Ronnie Leighton 1922-2019
I love elderly folk. I could listen for hours to a man or woman in their 90s regale their audience with nostalgic trips to a past long gone. They are fascinating, living, oral historians.
Last week, the funeral took place in Clydebank of one such man, Ronnie Leighton. He lived for almost a century and was a fascinating, interesting and wise man who never lost is passion for life, nor his humour. He was communist to his last day and he would rightly assume that most folk were politically to the right of him. His beloved grandson, Kevin Bonavia, of whom Ronnie was immensely proud, delivered the family eulogy.
A Labour councillor in Lewisham, Kevin was never as left-wing as Ronnie would have hoped. He was adamant that the fairest and most productive society was one that had a planned system where workers controlled and organised the riots of their labour. Those were the principles he practised as a shop steward in the Clyde shipyards – the oldest member until his death – especially during the famous work-in about which Jimmy Cloughley spoke most eloquently at Ronnie's funeral. Ronnie was always proud of the fact that Jimmy Reid called him 'his favourite communist'.
Ronnie's interest in socialism was kindled by his grandfather, Tommy Leighton, a founder member of the Glasgow Communist party who sent his grandson up to Strickland Press where he bought pamphlets on socialism, which spawned a lifelong passion that he passed on to his daughters and grandson. He was an inveterate optimist despite never realising his utopian dream – that it was possible to overcome all barriers to building that ideal society.
More recently, Ronnie became a convert to Scottish independence and joined the SNP, a familiar road in recent years for the left in Scotland. This led to many, many heated arguments with his anti-nationalist grandson, but never got in the way of their love for one another. And anyway, Ronnie's conversion was never about nationalism or even pride in Scottishness. For him, independence was simply a vehicle to build a true socialist state.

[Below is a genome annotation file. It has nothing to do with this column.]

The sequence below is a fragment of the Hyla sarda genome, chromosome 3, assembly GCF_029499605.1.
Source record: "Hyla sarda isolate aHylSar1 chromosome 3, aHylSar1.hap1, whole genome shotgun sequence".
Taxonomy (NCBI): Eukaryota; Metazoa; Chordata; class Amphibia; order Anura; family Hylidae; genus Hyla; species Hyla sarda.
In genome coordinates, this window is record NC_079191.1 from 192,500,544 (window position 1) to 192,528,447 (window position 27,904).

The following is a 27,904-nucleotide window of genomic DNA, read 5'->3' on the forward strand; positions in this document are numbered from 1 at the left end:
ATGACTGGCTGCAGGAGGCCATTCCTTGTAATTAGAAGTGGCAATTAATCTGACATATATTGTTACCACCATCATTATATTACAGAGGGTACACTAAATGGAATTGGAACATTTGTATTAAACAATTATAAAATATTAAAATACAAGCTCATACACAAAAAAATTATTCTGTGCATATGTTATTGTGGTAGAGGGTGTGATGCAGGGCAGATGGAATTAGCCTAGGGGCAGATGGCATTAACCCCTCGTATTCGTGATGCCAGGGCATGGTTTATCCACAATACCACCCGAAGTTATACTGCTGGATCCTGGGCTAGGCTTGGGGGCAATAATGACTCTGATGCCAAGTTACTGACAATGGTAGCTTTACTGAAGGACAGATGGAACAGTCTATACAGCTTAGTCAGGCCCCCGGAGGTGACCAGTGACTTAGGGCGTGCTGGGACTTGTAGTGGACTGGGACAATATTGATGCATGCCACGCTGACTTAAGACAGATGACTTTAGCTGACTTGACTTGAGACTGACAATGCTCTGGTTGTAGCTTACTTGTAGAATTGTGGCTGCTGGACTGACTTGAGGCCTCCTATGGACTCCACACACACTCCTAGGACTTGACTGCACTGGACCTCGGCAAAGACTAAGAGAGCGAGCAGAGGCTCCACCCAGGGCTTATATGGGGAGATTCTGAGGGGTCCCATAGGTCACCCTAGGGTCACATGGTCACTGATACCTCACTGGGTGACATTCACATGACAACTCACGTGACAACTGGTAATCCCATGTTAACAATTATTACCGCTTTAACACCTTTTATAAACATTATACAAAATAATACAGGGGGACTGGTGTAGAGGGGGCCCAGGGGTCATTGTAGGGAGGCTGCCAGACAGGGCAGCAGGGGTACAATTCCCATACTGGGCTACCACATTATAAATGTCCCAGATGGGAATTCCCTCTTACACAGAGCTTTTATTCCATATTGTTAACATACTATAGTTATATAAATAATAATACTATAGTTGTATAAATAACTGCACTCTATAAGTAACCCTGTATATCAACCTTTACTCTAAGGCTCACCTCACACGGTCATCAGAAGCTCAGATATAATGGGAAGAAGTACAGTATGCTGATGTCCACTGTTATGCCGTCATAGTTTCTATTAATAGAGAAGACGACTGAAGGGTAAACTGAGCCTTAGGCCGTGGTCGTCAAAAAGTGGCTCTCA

Ronnie was an equally convinced atheist, so as far as he was concerned, death means he has gone – no afterlife – that's it. But according to Kevin, that conviction also meant that he lived life to the full. Ronnie was truly a bon viveur – a lover of the good life like many good communists – without losing his class consciousness. And what a life he had.
Perpetually curious about the world, he was an avid traveller, still flying to foreign climes on his own, in his late 80s. But Ronnie never lost his love of the local. He took Kevin on many bus tours and train trips around Scotland which instilled in Kevin, a Londoner, a deep appreciation of his Scottish heritage and history. In fact, for Ronnie's 90th birthday he took his grandson on a three-hour walking tour around Glasgow, including Bridgeton where he grew up and the site of the bakery where Violet – his beloved wife – worked for so many years.
A couple of years later, walking became more difficult as his knees gave in and he was often frustrated. But Ronnie had tremendous tenacity despite his health problems. He still managed to make his daily trips to the Star Bar in Glasgow's Southside for 'the cheapest three-course lunch in Britain'.
Ronnie's political passion, his love of life and his family, made him someone you could not fail to be charmed by. His family will miss his passion and inspiration. His was a life well-lived. RIP Ronnie Leighton.